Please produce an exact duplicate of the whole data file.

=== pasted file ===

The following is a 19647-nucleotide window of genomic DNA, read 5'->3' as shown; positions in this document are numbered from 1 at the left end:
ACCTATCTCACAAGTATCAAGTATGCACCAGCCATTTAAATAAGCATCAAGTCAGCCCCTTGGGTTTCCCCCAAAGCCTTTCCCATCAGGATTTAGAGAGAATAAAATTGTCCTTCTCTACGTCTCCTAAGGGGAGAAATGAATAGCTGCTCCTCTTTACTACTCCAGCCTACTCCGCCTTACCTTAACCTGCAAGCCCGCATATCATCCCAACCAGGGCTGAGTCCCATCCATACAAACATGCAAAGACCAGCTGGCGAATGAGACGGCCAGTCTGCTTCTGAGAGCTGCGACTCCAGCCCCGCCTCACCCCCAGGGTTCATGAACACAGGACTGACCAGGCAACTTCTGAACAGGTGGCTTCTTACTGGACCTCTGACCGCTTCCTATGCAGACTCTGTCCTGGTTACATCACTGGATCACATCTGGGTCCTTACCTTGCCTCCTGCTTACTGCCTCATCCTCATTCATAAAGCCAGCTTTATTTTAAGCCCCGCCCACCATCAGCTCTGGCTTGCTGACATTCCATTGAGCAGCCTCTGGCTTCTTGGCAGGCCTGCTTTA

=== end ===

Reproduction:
The following is a 19647-nucleotide window of genomic DNA, read 5'->3' as shown; positions in this document are numbered from 1 at the left end:
ACCTATCTCACAAGTATCAAGTATGCACCAGCCATTTAAATAAGCATCAAGTCAGCCCCTTGGGTTTCCCCCAAAGCCTTTCCCATCAGGATTTAGAGAGAATAAAATTGTCCTTCTCTACGTCTCCTAAGGGGAGAAATGAATAGCTGCTCCTCTTTACTACTCCAGCCTACTCCGCCTTACCTTAACCTGCAAGCCCGCATATCATCCCAACCAGGGCTGAGTCCCATCCATACAAACATGCAAAGACCAGCTGGCGAATGAGACGGCCAGTCTGCTTCTGAGAGCTGCGACTCCAGCCCCGCCTCACCCCCAGGGTTCATGAACACAGGACTGACCAGGCAACTTCTGAACAGGTGGCTTCTTACTGGACCTCTGACCGCTTCCTATGCAGACTCTGTCCTGGTTACATCACTGGATCACATCTGGGTCCTTACCTTGCCTCCTGCTTACTGCCTCATCCTCATTCATAAAGCCAGCTTTATTTTAAGCCCCGCCCACCATCAGCTCTGGCTTGCTGACATTCCATTGAGCAGCCTCTGGCTTCTTGGCAGGCCTGCTTTA